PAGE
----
RISING STARS: Suzanne Harbinson

Metalsmith and Craftsperson of the Year Suzanne Harbinson is making her mark. Click Play Video for online exhibition with commentary from the artist

Suzanne Harbinson is a metalsmith and jewellery maker from Rathfriland, County Down. In 2007 she won first prize in Comortas Ceirdre, a competition run by television company TG4, was crowned Craftsperson of the Year and received €10,000 in prize money.

When did you develop an interest in all things metal?
I had been interested in print and other mediums before college. I took a year out and went to Australia. When I came back I was totally fresh and I began a degree in fine and applied art at the University of Ulster. I went with the flow and really enjoyed my studies, especially working with metal - so I decided to pursue it. I ended up specialising in metalsmithing and jewellery for three years. It was an accident really, but a happy accident.

Is metal a difficult medium to master?
Not really. I make quite simple line pieces, but also more 3D pieces, which are a little harder. There are different techniques that you have to employ to form the metal into its finished shape. It can be tricky, but it’s worth it to see the final piece. I think it's amazing that a sheet of metal arrives on the worktable flat, and that you can shape it into whatever form you want. 

When did you get involved in the TG4 Craftsperson of the Year competition?
We had lots of interviews way back before the end of college. My degree show fell on a Friday and I was in Dublin that weekend to start the show on Monday. So straight after my degree I was into another hardcore kind of project. It was mad, but it was the best experience I could have hoped for.

What was the brief for the contestants?
The brief was the Irish fior, meaning pure and true. It was very broad. I get a lot of inspiration from stones, so I just went along with my own work. We got to spend as much money as we wanted on materials. I ended up spending about €2,000 on silver alone. I could never afford that normally. So it was great to be able to work on much bigger pieces than I would have done before.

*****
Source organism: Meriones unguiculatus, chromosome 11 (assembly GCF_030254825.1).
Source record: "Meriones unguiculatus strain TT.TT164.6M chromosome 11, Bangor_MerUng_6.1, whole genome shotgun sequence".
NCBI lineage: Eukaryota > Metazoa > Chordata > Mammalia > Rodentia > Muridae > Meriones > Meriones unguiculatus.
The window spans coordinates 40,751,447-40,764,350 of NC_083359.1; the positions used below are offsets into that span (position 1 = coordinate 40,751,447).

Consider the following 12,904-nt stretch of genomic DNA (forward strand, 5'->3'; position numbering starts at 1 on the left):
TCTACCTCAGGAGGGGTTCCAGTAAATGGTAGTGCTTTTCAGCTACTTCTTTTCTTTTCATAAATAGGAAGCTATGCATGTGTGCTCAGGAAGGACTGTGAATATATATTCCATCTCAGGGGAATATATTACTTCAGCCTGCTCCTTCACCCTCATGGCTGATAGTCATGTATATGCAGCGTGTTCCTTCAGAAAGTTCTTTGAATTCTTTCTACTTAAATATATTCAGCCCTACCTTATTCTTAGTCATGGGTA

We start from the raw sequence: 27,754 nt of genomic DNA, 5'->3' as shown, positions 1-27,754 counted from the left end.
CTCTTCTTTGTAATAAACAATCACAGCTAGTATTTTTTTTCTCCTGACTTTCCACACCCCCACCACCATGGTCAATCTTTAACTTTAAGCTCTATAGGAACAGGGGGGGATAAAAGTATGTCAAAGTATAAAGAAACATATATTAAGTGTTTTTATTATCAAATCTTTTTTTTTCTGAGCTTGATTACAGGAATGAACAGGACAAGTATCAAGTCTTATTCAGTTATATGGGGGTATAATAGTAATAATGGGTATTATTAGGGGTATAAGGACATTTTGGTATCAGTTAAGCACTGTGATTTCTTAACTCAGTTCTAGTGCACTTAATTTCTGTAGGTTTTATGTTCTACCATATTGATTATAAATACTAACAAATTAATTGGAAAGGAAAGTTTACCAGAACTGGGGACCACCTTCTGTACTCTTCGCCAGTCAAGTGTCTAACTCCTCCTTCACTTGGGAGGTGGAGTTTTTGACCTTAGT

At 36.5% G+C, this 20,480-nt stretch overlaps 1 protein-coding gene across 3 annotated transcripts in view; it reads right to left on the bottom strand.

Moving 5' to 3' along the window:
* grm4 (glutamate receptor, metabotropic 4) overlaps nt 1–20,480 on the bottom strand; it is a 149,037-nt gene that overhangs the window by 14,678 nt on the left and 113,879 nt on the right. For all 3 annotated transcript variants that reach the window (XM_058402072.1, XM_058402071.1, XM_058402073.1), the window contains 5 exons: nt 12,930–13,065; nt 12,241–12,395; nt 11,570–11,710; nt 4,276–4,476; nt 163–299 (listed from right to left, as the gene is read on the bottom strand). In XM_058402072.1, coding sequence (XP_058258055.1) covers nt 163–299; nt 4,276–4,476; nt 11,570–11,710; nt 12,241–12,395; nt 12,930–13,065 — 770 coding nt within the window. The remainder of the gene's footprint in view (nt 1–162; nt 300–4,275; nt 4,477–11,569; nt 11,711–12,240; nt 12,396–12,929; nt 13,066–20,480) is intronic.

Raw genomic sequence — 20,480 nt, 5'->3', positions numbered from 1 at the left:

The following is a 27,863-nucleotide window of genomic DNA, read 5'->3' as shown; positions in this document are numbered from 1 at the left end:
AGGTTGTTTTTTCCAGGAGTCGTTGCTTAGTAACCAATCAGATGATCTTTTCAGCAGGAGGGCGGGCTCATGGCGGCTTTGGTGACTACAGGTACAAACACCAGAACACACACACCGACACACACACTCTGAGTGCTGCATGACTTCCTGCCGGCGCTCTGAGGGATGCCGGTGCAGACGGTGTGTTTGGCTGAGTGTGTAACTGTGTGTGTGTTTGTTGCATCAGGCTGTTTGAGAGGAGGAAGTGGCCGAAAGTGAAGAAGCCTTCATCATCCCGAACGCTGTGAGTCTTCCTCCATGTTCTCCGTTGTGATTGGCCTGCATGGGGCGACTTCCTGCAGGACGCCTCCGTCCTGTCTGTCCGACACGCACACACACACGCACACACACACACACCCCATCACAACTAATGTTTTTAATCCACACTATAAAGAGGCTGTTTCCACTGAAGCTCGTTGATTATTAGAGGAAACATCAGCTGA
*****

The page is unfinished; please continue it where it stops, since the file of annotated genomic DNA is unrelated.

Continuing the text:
What was the format of the show?
It was broken up into five different categories: metal and jewellery, textiles, furniture, ceramics and glass. We all had one brief, and we all had to interpret it in our own way. There were three judges, with two contestants from every discipline competing against each other. In the end, five finalists remained, and only one could win. It was a tough last round. It was between me and another contestant working in furniture. The judges spent ages making up their minds. It was quite emotional. 

And all captured on TV? How did you find the experience? 
It was wild. I was saying to people, 'No, I didn’t really cry!' But everyone could see that I did. I cried the house down. I couldn’t believe it. When I got the letter in the first place I just thought 'Oh my God, I really want to take part in this'. Right from the start people were asking where my competitiveness was. They were encouraging me to say that I wanted to win. But I thought it wasn’t about that then, I just wanted to make the piece work. By the end of the competition, because of all the work I had put in and because people had advised me to make the piece smaller and change this and that (which I refused to do) I wanted to prove everyone wrong. Then I won the show, so I’m glad I went with my own idea.

What have you done with the €10,000 prize money?
First of all I went on holiday. After that I bought loads of equipment, including a drill and other things. People were shocked that I didn’t want to go shopping, but I knew what I wanted. I still have some of the money left over. It’s being used for equipment and materials for my jewellery. I’m really strict with myself about it. I also received an award from Craft Northern Ireland, so now I’ve got my own little workshop. I don’t know if I would call myself a businesswoman, but I have everything I need to be successful. 

Has being part of a crafts organisation like County Down Crafts helped you to develop post-university?
The professional world is a lot different from the educational world, it sure is. I joined County Down Crafts when I was still in college, and now I show, and sell, my work through their SpaceCRAFT outlet and gallery in Belfast. I also have my own website, although it's not fully-functioning just yet. For me to open my own place and expect to sell a piece of jewellery every day, I just can’t imagine that. I think there would be more money going out than coming in. I’ve done a few business courses, but I think I’m quite scared of going it alone. I'm glad to be part of a wider crafts community.
Suzanne Harbinson's work can be viewed at the SpaceCRAFT website.

Get in contact with Suzanne, or check out her work, on her own website.